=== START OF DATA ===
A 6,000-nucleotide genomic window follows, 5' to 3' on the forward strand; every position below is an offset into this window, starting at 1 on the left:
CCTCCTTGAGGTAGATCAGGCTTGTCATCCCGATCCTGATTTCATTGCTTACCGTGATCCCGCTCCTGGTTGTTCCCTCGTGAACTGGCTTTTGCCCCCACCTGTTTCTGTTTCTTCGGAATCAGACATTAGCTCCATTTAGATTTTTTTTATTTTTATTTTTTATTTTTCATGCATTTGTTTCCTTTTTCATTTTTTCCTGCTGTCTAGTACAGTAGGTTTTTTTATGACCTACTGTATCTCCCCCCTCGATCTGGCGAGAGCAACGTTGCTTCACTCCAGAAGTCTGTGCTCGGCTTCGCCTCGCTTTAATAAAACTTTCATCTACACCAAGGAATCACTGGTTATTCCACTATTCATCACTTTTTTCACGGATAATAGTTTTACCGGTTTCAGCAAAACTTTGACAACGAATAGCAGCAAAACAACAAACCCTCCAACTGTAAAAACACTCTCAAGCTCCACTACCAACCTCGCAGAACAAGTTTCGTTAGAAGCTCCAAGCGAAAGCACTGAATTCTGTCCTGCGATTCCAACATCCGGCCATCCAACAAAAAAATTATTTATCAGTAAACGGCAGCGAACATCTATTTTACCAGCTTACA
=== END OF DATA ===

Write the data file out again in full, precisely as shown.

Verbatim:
A 6,000-nucleotide genomic window follows, 5' to 3' on the forward strand; every position below is an offset into this window, starting at 1 on the left:
CCTCCTTGAGGTAGATCAGGCTTGTCATCCCGATCCTGATTTCATTGCTTACCGTGATCCCGCTCCTGGTTGTTCCCTCGTGAACTGGCTTTTGCCCCCACCTGTTTCTGTTTCTTCGGAATCAGACATTAGCTCCATTTAGATTTTTTTTATTTTTATTTTTTATTTTTCATGCATTTGTTTCCTTTTTCATTTTTTCCTGCTGTCTAGTACAGTAGGTTTTTTTATGACCTACTGTATCTCCCCCCTCGATCTGGCGAGAGCAACGTTGCTTCACTCCAGAAGTCTGTGCTCGGCTTCGCCTCGCTTTAATAAAACTTTCATCTACACCAAGGAATCACTGGTTATTCCACTATTCATCACTTTTTTCACGGATAATAGTTTTACCGGTTTCAGCAAAACTTTGACAACGAATAGCAGCAAAACAACAAACCCTCCAACTGTAAAAACACTCTCAAGCTCCACTACCAACCTCGCAGAACAAGTTTCGTTAGAAGCTCCAAGCGAAAGCACTGAATTCTGTCCTGCGATTCCAACATCCGGCCATCCAACAAAAAAATTATTTATCAGTAAACGGCAGCGAACATCTATTTTACCAGCTTACA